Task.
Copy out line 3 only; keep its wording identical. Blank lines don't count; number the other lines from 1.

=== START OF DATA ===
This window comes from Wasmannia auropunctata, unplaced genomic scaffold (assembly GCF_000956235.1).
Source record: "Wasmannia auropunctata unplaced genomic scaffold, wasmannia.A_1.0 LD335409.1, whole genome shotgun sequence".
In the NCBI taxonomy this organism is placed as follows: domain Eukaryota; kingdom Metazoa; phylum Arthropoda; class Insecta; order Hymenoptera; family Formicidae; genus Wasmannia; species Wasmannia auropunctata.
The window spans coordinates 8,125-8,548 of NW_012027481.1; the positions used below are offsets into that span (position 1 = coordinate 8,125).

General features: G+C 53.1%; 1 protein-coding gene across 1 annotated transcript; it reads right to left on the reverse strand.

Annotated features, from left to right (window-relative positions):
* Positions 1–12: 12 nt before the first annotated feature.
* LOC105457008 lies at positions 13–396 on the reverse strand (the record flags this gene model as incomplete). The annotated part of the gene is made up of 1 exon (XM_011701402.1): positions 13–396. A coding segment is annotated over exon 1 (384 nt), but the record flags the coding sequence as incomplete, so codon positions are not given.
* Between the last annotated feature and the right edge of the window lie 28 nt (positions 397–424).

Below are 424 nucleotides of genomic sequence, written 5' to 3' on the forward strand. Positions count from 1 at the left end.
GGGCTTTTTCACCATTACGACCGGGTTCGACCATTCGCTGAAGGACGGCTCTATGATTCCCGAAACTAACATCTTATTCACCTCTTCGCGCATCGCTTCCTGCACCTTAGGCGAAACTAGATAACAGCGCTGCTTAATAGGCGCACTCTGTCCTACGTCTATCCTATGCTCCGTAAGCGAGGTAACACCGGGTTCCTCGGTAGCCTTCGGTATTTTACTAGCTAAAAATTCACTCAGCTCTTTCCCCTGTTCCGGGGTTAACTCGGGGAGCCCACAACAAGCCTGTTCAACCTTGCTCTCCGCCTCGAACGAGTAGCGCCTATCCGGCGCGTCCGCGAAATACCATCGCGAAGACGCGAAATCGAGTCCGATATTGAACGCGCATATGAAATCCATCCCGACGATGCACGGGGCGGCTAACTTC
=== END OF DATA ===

In the NCBI taxonomy this organism is placed as follows: domain Eukaryota; kingdom Metazoa; phylum Arthropoda; class Insecta; order Hymenoptera; family Formicidae; genus Wasmannia; species Wasmannia auropunctata.